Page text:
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 Home > News & Policies > June 2005

For Immediate Release
Office of the Press Secretary
June 2, 2005

Fact Sheet: Strengthening Social Security for Rural America

Today's Presidential Action

Today, The President Visited Hopkinsville, Kentucky, Where He Discussed The Importance Of Social Security Reform For Rural America. President Bush stressed the need to reform Social Security to ensure its fundamental promise is kept and no American who works a full lifetime retires into poverty.

Background: Strengthening The Social Security Safety Net For Rural America

Low-Wage Rural Workers And Farmers Need Social Security Reform That Offers Higher Rates Of Return, Ownership, And Inheritability.

  • Social Security Reform Should Protect Farmers. Many farmers are self-employed small-business owners who are responsible for both the employer and employee portions of the 12.4 percent payroll tax. Increasing the payroll tax rate in a misguided effort to fix the Social Security system would hit them the hardest.
  • Farmers Will Benefit From The Inheritability Of Voluntary Personal Retirement Accounts. Because many farms are family owned and operated, voluntary personal retirement accounts will be of special benefit to farmers and their families. Unlike current Social Security benefits, voluntary personal retirement accounts within the Social Security system are inheritable. So if someone passes away with money left in a personal account, that money can go to that individual's spouse or children, which will help keep the farm running and keep control within the family.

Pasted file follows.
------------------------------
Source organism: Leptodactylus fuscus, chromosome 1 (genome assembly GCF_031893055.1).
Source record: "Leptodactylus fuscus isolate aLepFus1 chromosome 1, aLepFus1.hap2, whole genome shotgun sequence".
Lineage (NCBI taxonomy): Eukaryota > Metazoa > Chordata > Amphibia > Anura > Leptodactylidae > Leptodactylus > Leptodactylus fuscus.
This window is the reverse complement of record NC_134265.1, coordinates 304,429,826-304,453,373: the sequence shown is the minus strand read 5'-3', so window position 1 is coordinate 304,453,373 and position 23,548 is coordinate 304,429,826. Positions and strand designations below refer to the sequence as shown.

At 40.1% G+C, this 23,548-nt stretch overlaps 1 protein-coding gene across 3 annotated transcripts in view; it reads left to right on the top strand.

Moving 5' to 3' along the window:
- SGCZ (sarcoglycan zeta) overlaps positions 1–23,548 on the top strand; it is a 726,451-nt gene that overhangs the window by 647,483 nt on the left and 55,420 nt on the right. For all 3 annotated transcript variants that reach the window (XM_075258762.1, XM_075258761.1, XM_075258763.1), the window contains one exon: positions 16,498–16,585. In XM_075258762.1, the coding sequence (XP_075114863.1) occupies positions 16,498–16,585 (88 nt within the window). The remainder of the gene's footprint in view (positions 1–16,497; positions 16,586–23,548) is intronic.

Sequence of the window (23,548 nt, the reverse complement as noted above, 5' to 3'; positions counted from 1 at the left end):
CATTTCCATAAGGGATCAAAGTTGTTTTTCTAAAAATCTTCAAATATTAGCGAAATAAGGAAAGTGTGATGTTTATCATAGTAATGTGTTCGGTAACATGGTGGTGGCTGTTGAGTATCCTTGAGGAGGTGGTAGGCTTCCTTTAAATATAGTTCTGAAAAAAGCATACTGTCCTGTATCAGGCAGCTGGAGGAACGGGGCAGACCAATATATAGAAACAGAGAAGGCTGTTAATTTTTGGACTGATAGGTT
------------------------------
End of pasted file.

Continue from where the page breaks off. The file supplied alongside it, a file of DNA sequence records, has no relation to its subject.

The President's Proposal Will Protect Future Generations Who Depend On Social Security The Most And Will Provide Higher Benefits Than The Current System Can Afford To Pay.

  • Tomorrow's Seniors Will Get More Than Today's Seniors Receive. Under the President's Social Security proposal, future benefits will continue to grow. The benefits of low- and middle-income retirees will grow faster than inflation while the benefits of the highest-income retirees will grow no faster than the rate of inflation.
  • Doing Nothing Means Lower Benefits For Low-Income Workers. By adopting progressive indexing and allowing young workers to create voluntary personal retirement accounts within the Social Security system, the President's plan provides younger workers with real money instead of the current system's empty promises. Without Social Security reform, benefits for younger workers will have to be cut 30 percent across-the-board.
  • Progressive Indexing Offers Greater Benefits To Those Most In Need. A progressive indexing approach, such as Robert Pozen's, would give a low-income 20-year-old who retires in 2050 annual benefits of $12,900, or $3,500 more than the current system can pay. A middle-income 20-year-old would get $17,300 under Pozen's approach, or $1,800 more than the current system can pay. These figures exclude income from voluntary personal retirement accounts. Expected benefits for account holders would be even higher.
  • Voluntary Personal Retirement Accounts Offer Low-Wage Americans Higher Rates Of Return. With a voluntary personal retirement account, a 21-year old single mom earning eight dollars an hour over her lifetime could build a nest egg of more than $100,000 when she retires. This is in addition to the traditional Social Security benefit she will receive. Besides a no-risk option of investing in U.S. Treasury bonds, the accounts could be invested only in secure bond and stock-index funds, including a life-cycle fund designed to protect workers from sudden market changes on the eve of their retirement.
  • Progressive Indexing Would Put Social Security On The Path To Fiscal Balance. By adjusting how benefits are calculated, progressive indexing would eliminate nearly 70 percent of Social Security's shortfalls.

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